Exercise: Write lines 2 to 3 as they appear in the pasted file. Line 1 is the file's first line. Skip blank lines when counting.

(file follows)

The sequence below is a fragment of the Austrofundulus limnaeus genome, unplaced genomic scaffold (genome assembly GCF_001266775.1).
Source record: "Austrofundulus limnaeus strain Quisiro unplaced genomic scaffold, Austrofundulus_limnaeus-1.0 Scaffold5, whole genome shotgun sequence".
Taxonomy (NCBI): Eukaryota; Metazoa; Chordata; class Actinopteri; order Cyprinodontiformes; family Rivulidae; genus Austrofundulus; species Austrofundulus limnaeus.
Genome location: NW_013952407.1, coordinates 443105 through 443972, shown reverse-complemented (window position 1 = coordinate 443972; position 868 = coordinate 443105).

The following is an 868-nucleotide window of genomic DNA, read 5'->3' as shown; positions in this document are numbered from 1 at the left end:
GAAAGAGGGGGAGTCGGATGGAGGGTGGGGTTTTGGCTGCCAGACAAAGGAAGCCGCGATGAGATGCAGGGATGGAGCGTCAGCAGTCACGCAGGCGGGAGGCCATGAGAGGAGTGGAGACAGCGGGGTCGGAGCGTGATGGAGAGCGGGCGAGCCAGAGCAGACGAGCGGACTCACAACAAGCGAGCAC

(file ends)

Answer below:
Source record: "Austrofundulus limnaeus strain Quisiro unplaced genomic scaffold, Austrofundulus_limnaeus-1.0 Scaffold5, whole genome shotgun sequence".
Taxonomy (NCBI): Eukaryota; Metazoa; Chordata; class Actinopteri; order Cyprinodontiformes; family Rivulidae; genus Austrofundulus; species Austrofundulus limnaeus.